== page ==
Ford Ecosport Model Years With the Most Problems
|Ford Ecosport Model Year||Problems|
Source: Car Problem Zoo
Ford Ecosport Pros and Cons
If you’re considering a Ford Ecosport as your next car you might be wondering what its strengths and weaknesses are…
- Good amount of cargo space
- Higher ground clearance than a hatchback
- Optional all-wheel drive
- Towing ability
- Less than stellar fuel economy
- Lacks performance
- Lacks modern driver aids
Ford Ecosport Reliability Compared to Similar Cars
Consumer Reports rankings detailed below is based on the model’s last three years, the Ford Ecosport sits close to the bottom, with a poor score of 29/100.
|Make & Model||Consumer ReportsReliability Score|
|Nissan Rogue Sport||84|
|Mini Cooper Countryman||82|
|Buick Encore GX||68|
|Toyota Corolla Cross||58|
Source: Consumer Reports
Ford Ecosport Used Value
We’ve taken a look on Car Gurus to gauge the resale value of a Ford Ecosport, below are typical asking prices for each model year.
According to Car Edge, a Ford Ecosport will depreciate 35% after 5 years and have a 5 year resale value of $17,467.
Note: Used model prices will vary depending on trim level.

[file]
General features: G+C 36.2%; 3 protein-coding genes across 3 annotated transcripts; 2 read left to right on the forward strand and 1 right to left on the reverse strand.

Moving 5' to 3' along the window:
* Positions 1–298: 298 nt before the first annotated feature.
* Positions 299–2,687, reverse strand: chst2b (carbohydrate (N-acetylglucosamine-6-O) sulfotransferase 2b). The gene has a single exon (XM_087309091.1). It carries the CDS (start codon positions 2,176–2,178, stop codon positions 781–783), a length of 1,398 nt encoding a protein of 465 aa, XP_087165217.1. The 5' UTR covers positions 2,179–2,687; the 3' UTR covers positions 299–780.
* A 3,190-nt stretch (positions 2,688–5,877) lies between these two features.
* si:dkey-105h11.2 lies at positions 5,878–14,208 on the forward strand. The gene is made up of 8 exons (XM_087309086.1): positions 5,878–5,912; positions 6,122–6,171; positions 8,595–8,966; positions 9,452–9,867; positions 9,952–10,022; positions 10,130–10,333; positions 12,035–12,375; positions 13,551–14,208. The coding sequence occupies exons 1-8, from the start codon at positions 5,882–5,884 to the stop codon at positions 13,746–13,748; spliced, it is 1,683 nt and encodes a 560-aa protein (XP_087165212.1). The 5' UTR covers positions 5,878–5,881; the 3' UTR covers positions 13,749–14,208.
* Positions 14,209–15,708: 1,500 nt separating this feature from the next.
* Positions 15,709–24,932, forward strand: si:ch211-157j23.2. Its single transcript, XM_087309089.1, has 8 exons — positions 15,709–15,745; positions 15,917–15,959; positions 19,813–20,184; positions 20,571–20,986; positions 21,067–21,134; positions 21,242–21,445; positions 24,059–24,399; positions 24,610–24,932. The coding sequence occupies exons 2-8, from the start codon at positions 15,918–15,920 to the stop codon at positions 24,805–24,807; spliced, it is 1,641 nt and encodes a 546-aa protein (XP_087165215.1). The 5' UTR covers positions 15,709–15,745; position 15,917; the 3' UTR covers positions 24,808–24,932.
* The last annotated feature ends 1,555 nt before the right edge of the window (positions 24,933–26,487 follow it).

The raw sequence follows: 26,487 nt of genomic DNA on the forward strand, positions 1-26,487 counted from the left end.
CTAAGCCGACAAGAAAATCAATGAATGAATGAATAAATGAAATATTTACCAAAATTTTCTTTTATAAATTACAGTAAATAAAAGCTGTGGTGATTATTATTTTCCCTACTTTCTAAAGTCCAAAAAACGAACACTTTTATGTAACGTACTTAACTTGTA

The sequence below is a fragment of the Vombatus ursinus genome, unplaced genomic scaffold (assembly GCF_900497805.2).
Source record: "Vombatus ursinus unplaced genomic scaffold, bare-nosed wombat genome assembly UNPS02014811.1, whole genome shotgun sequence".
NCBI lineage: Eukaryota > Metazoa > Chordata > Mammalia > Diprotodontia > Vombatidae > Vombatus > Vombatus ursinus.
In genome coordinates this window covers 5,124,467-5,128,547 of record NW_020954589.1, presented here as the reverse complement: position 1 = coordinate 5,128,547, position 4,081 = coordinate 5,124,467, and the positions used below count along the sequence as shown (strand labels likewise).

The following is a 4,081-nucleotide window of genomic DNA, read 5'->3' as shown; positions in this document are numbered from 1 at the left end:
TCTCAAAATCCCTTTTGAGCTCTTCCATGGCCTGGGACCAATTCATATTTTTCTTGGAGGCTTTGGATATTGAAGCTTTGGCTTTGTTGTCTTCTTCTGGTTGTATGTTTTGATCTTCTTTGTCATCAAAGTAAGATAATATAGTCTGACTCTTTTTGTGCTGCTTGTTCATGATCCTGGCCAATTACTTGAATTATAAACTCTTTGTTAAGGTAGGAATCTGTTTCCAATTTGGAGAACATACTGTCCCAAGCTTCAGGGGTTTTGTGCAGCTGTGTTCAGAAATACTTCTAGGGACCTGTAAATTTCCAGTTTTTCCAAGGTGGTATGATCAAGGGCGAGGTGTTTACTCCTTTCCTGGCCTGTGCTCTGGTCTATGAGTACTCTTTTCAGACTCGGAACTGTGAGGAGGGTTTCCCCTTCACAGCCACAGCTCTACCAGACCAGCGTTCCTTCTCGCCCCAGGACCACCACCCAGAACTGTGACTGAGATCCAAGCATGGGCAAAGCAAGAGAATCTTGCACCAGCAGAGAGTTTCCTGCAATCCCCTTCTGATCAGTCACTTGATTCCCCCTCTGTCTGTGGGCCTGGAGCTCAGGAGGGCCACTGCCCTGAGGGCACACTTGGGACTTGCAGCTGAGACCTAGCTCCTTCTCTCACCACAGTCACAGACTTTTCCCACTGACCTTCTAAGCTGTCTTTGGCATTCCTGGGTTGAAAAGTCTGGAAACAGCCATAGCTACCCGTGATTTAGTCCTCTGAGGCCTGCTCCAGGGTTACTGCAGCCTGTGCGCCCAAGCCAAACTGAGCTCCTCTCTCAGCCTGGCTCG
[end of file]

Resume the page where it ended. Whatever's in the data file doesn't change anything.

|Model Year||Mileage (miles)||Resale Price|
Source: Car Gurus
What Do Owners Like and Dislike About the Ford Ecosport?
Based on owner feedback from the Kelley Blue Book site here are what real-life owners love and hate about the Ford Ecosport.
- Fun to drive
- Nice interior
- Weak acceleration
- Fuel economy
- Swinging rear
- Stiff ride
- Small cargo space
“Much better value and performance than I expected. It would be better to have more room in the cabin and somewhere to store a spare tire and more speakers but overall very nice. I bought it with 3800 miles and 2 weeks later drove it 2000 miles on vacation and it did great…”
Source: Kelley Blue Book
“I get great gas mileage (35MPG) and it is so easy to drive and park. The only thing I don’t like about it is that it has no spare tire…”
Source: Kelley Blue Book
“I love my eco sport. I have the 2021 in gray exterior tan interior. Driving is easy and sporty. Great for in town, school, work, shopping…”
How Reliable Are Ford Cars?
According to a recent report from Consumer Reports, Ford are ranked the 18th most reliable car manufacturer out of 28 brands, with a score of 44/100.
Source: Consumer Reports